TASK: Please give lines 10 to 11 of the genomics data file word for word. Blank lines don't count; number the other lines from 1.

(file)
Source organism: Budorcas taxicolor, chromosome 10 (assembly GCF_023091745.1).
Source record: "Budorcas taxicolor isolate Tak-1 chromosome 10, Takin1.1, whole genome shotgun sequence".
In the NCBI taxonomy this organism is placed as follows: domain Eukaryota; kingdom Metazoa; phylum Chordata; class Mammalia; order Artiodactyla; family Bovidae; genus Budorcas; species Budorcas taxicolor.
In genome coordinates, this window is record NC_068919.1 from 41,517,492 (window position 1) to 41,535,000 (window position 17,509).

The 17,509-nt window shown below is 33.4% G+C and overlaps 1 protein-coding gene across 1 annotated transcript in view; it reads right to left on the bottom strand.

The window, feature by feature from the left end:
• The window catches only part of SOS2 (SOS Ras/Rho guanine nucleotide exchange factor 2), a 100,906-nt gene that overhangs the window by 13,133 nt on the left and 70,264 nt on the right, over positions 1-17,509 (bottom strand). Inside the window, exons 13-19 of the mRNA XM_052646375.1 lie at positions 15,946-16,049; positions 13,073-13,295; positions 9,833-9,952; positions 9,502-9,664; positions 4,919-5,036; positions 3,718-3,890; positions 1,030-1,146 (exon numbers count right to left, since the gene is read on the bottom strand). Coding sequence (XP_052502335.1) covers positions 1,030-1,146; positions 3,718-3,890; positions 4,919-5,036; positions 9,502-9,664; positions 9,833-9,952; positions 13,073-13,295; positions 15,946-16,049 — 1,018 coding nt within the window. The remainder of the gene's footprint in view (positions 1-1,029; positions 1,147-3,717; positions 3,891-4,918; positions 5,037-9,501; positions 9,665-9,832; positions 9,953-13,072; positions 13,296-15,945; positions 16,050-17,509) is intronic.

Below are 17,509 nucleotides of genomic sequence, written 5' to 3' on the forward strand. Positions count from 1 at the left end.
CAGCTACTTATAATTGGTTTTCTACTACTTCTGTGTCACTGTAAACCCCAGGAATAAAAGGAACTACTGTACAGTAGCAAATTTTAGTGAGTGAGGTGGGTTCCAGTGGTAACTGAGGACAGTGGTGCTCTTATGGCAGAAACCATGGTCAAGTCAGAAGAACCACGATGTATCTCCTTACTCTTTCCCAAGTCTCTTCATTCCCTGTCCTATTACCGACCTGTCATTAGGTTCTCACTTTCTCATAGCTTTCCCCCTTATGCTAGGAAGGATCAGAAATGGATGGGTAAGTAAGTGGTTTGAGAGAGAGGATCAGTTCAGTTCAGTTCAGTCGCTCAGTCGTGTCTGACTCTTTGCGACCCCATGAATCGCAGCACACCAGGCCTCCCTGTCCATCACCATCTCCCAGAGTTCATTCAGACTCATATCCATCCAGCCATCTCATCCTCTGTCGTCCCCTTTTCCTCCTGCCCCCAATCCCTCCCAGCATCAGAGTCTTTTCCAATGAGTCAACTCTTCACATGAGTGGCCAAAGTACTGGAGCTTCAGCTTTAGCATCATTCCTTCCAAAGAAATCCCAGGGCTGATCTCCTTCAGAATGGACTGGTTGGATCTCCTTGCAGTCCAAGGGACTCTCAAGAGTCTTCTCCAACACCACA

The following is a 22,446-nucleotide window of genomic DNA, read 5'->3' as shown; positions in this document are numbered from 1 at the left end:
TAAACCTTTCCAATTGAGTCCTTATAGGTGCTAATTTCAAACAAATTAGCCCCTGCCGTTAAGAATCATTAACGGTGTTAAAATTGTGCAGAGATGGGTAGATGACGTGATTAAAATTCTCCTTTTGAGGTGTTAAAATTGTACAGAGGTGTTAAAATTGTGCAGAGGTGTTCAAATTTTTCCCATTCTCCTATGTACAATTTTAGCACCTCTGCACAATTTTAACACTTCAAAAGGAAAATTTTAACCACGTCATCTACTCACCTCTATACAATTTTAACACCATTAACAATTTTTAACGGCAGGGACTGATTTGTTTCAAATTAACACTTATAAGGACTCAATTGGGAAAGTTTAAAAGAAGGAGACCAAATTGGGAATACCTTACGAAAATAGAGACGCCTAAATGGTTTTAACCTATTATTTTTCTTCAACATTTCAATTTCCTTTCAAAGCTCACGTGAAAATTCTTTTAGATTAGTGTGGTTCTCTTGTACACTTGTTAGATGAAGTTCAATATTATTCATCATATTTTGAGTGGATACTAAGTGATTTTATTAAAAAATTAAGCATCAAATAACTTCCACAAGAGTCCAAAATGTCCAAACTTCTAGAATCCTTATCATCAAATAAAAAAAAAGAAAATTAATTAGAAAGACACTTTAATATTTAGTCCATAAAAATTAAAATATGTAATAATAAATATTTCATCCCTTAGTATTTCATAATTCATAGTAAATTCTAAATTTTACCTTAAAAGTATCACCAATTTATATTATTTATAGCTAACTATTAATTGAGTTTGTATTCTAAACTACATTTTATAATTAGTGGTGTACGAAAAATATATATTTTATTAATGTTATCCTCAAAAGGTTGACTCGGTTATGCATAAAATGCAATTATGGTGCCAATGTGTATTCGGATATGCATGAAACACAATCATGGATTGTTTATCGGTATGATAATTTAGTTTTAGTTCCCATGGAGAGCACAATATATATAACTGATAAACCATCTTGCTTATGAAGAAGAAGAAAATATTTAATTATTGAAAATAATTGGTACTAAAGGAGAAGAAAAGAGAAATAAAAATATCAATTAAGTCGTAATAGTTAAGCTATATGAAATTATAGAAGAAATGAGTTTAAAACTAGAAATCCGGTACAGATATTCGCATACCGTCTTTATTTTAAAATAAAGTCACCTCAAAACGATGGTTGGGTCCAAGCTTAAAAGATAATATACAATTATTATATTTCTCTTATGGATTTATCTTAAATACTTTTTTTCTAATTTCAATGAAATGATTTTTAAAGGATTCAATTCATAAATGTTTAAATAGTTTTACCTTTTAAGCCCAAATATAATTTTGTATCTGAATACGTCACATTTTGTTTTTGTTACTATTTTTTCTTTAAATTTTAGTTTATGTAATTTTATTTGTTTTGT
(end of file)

The following is a 22,446-nucleotide window of genomic DNA, read 5'->3' as shown; positions in this document are numbered from 1 at the left end:
TAAACCTTTCCAATTGAGTCCTTATAGGTGCTAATTTCAAACAAATTAGCCCCTGCCGTTAAGAATCATTAACGGTGTTAAAATTGTGCAGAGATGGGTAGATGACGTGATTAAAATTCTCCTTTTGAGGTGTTAAAATTGTACAGAGGTGTTAAAATTGTGCAGAGGTGTTCAAATTTTTCCCATTCTCCTATGTACAATTTTAGCACCTCTGCACAATTTTAACACTTCAAAAGGAAAATTTTAACCACGTCATCTACTCACCTCTATACAATTTTAACACCATTAACAATTTTTAACGGCAGGGACTGATTTGTTTCAAATTAACACTTATAAGGACTCAATTGGGAAAGTTTAAAAGAAGGAGACCAAATTGGGAATACCTTACGAAAATAGAGACGCCTAAATGGTTTTAACCTATTATTTTTCTTCAACATTTCAATTTCCTTTCAAAGCTCACGTGAAAATTCTTTTAGATTAGTGTGGTTCTCTTGTACACTTGTTAGATGAAGTTCAATATTATTCATCATATTTTGAGTGGATACTAAGTGATTTTATTAAAAAATTAAGCATCAAATAACTTCCACAAGAGTCCAAAATGTCCAAACTTCTAGAATCCTTATCATCAAATAAAAAAAAAGAAAATTAATTAGAAAGACACTTTAATATTTAGTCCATAAAAATTAAAATATGTAATAATAAATATTTCATCCCTTAGTATTTCATAATTCATAGTAAATTCTAAATTTTACCTTAAAAGTATCACCAATTTATATTATTTATAGCTAACTATTAATTGAGTTTGTATTCTAAACTACATTTTATAATTAGTGGTGTACGAAAAATATATATTTTATTAATGTTATCCTCAAAAGGTTGACTCGGTTATGCATAAAATGCAATTATGGTGCCAATGTGTATTCGGATATGCATGAAACACAATCATGGATTGTTTATCGGTATGATAATTTAGTTTTAGTTCCCATGGAGAGCACAATATATATAACTGATAAACCATCTTGCTTATGAAGAAGAAGAAAATATTTAATTATTGAAAATAATTGGTACTAAAGGAGAAGAAAAGAGAAATAAAAATATCAATTAAGTCGTAATAGTTAAGCTATATGAAATTATAGAAGAAATGAGTTTAAAACTAGAAATCCGGTACAGATATTCGCATACCGTCTTTATTTTAAAATAAAGTCACCTCAAAACGATGGTTGGGTCCAAGCTTAAAAGATAATATACAATTATTATATTTCTCTTATGGATTTATCTTAAATACTTTTTTTCTAATTTCAATGAAATGATTTTTAAAGGATTCAATTCATAAATGTTTAAATAGTTTTACCTTTTAAGCCCAAATATAATTTTGTATCTGAATACGTCACATTTTGTTTTTGTTACTATTTTTTCTTTAAATTTTAGTTTATGTAATTTTATTTGTTTTGT